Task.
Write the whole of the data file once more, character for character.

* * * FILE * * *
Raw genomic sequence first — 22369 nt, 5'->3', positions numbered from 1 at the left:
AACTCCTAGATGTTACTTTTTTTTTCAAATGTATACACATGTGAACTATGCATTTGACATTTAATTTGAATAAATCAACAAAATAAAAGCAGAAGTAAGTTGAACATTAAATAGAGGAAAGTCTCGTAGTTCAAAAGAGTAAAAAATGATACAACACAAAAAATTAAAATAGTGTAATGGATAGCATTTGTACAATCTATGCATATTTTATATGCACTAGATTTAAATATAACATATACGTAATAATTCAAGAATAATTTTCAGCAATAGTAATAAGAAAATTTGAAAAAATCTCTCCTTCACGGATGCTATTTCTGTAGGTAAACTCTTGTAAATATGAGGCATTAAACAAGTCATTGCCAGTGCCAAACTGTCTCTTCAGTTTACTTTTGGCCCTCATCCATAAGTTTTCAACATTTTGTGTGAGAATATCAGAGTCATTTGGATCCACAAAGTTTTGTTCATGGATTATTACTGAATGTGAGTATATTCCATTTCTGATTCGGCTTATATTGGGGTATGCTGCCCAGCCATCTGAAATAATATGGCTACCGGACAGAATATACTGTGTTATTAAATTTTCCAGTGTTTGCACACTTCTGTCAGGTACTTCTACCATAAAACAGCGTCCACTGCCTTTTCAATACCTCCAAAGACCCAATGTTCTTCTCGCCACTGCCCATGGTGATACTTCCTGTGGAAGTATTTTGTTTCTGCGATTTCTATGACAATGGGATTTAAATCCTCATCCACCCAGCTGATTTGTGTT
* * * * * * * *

Raw genomic sequence first — 22369 nt, 5'->3', positions numbered from 1 at the left:
AACTCCTAGATGTTACTTTTTTTTTCAAATGTATACACATGTGAACTATGCATTTGACATTTAATTTGAATAAATCAACAAAATAAAAGCAGAAGTAAGTTGAACATTAAATAGAGGAAAGTCTCGTAGTTCAAAAGAGTAAAAAATGATACAACACAAAAAATTAAAATAGTGTAATGGATAGCATTTGTACAATCTATGCATATTTTATATGCACTAGATTTAAATATAACATATACGTAATAATTCAAGAATAATTTTCAGCAATAGTAATAAGAAAATTTGAAAAAATCTCTCCTTCACGGATGCTATTTCTGTAGGTAAACTCTTGTAAATATGAGGCATTAAACAAGTCATTGCCAGTGCCAAACTGTCTCTTCAGTTTACTTTTGGCCCTCATCCATAAGTTTTCAACATTTTGTGTGAGAATATCAGAGTCATTTGGATCCACAAAGTTTTGTTCATGGATTATTACTGAATGTGAGTATATTCCATTTCTGATTCGGCTTATATTGGGGTATGCTGCCCAGCCATCTGAAATAATATGGCTACCGGACAGAATATACTGTGTTATTAAATTTTCCAGTGTTTGCACACTTCTGTCAGGTACTTCTACCATAAAACAGCGTCCACTGCCTTTTCAATACCTCCAAAGACCCAATGTTCTTCTCGCCACTGCCCATGGTGATACTTCCTGTGGAAGTATTTTGTTTCTGCGATTTCTATGACAATGGGATTTAAATCCTCATCCACCCAGCTGATTTGTGTT